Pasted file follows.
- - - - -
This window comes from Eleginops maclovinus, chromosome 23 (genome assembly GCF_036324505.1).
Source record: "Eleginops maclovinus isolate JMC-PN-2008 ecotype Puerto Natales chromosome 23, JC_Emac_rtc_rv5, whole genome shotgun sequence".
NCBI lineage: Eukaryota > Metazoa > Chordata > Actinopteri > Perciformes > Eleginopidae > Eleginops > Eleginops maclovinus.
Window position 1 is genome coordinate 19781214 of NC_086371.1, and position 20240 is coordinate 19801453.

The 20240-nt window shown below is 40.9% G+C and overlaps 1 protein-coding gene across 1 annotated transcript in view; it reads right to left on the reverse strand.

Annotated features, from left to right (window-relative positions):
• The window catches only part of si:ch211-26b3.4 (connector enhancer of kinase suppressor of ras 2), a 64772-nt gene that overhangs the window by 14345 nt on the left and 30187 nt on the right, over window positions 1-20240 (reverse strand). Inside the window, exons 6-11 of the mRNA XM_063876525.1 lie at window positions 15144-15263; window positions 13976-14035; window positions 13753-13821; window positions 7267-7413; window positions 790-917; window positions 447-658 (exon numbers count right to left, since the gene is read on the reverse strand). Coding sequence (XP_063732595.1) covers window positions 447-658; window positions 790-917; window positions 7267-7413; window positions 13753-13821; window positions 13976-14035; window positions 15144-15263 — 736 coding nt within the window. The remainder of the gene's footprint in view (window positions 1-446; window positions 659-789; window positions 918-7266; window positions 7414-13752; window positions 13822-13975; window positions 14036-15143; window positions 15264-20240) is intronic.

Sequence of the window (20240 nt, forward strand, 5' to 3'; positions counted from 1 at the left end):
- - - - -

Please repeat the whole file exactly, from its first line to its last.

This window comes from Eleginops maclovinus, chromosome 23 (genome assembly GCF_036324505.1).
Source record: "Eleginops maclovinus isolate JMC-PN-2008 ecotype Puerto Natales chromosome 23, JC_Emac_rtc_rv5, whole genome shotgun sequence".
NCBI lineage: Eukaryota > Metazoa > Chordata > Actinopteri > Perciformes > Eleginopidae > Eleginops > Eleginops maclovinus.
Window position 1 is genome coordinate 19781214 of NC_086371.1, and position 20240 is coordinate 19801453.

The 20240-nt window shown below is 40.9% G+C and overlaps 1 protein-coding gene across 1 annotated transcript in view; it reads right to left on the reverse strand.

Annotated features, from left to right (window-relative positions):
• The window catches only part of si:ch211-26b3.4 (connector enhancer of kinase suppressor of ras 2), a 64772-nt gene that overhangs the window by 14345 nt on the left and 30187 nt on the right, over window positions 1-20240 (reverse strand). Inside the window, exons 6-11 of the mRNA XM_063876525.1 lie at window positions 15144-15263; window positions 13976-14035; window positions 13753-13821; window positions 7267-7413; window positions 790-917; window positions 447-658 (exon numbers count right to left, since the gene is read on the reverse strand). Coding sequence (XP_063732595.1) covers window positions 447-658; window positions 790-917; window positions 7267-7413; window positions 13753-13821; window positions 13976-14035; window positions 15144-15263 — 736 coding nt within the window. The remainder of the gene's footprint in view (window positions 1-446; window positions 659-789; window positions 918-7266; window positions 7414-13752; window positions 13822-13975; window positions 14036-15143; window positions 15264-20240) is intronic.

Sequence of the window (20240 nt, forward strand, 5' to 3'; positions counted from 1 at the left end):